He also saw how water flowing out of a pipe moved faster in the center, but slower along the edges of the pipe because of friction and drag. Applying that to the heart valve, he wrote, “The middle of the blood that spouts up through the trials acquires much more height than that which rises up along the sides.  That slower-moving blood forms spiraling eddies, which causes the leaflets of the valve to spread out and cover the opening. He writes “The revolving blood beats against the sides of the three valves and closes them so that the blood cannot descend.”

Up until the 1960s, heart specialists thought differently.  They believed that the valve was simply pushed shut by the weight of the blood above it. Finally, about 450 years after da Vinci, researchers at Oxford used dyes and radiography to confirm that Leonardo’s description of the heart’s hydrodynamics had gotten it right. They found that “vortices produce a thrust on both the cusp and the sinus wall, and the closure of the cusps is thus steady and synchronized.”

One surgeon is quoted on the latter: “Of all the amazements that Leonardo left for the ages, this one would seem to be the most extraordinary.”

I’ll leave that decision up to you. But I do urge you to read the book. In addition to learning about da Vinci the man, you’ll discover a good deal about how life really was in Renaissance Italy, and about art history and techniques, along with many other items of interest.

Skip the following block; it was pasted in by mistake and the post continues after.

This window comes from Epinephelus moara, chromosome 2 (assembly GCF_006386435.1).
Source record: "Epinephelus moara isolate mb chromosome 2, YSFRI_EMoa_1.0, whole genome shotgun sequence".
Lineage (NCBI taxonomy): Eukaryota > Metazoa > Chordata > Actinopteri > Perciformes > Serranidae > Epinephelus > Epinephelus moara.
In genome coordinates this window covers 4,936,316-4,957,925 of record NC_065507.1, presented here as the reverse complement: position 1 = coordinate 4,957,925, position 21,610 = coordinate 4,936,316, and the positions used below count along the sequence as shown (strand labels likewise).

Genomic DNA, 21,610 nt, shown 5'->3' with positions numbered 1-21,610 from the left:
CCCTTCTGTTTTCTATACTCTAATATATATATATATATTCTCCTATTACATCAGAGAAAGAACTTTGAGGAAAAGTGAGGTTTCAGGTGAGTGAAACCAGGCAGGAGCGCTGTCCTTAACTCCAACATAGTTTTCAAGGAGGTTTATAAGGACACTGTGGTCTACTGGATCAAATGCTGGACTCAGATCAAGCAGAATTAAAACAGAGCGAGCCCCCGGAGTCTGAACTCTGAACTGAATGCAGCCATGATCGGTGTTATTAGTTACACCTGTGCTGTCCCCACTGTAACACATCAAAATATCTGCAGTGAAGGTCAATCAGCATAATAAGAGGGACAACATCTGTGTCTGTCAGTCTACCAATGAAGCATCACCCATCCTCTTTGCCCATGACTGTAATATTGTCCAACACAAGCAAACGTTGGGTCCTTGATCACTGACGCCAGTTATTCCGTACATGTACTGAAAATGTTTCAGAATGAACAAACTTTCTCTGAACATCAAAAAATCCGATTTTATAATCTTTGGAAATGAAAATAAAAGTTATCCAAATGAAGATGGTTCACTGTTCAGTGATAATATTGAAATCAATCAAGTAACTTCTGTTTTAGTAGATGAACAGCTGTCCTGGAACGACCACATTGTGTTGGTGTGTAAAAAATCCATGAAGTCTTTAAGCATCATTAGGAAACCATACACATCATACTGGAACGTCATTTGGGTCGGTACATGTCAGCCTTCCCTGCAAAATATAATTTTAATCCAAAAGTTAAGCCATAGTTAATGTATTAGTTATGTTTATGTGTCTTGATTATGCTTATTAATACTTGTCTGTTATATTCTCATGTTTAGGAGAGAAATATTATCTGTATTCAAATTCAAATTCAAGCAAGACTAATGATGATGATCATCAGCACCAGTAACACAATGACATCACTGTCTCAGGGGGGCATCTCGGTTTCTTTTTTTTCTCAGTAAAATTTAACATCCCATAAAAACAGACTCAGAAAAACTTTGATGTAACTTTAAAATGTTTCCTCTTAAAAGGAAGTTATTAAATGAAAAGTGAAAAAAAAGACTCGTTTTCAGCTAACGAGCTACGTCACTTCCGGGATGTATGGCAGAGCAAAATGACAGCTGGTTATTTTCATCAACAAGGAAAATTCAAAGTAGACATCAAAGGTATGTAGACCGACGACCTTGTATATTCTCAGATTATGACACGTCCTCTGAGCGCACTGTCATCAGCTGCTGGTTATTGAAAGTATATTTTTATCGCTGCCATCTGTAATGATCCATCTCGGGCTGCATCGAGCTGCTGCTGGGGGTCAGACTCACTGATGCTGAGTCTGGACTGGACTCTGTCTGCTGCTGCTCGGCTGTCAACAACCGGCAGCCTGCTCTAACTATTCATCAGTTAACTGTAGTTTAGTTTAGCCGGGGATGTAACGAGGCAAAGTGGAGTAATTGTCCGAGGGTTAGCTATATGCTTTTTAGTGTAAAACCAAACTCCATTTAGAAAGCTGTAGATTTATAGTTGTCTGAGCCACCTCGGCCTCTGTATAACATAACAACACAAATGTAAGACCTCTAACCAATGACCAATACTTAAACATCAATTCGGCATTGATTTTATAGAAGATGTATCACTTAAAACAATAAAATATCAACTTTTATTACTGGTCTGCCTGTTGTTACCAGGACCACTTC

Can We Ever Hope to Emulate Leonardo?

And now for a final thought and personal reflection. Isaacson closes the book with a section subtitled “Learning from Leonardo.” In it he gives several bits of advice, two of which are “Be curious, be relentlessly curious,” and “Retain a childlike sense of wonder.” To the latter he adds “We should be careful to never outgrow our wonder years, or to let our children do so.”

Amen to that. We’re never too old to learn, and we’re never too old to embrace and to love life, and to relish each and every day that dawns as a precious gift from God.

With Doris Matthews White, the “Queen Bee,” and many of her friends at Planting for Friends Day at Winthrop Cemetery, June 2010.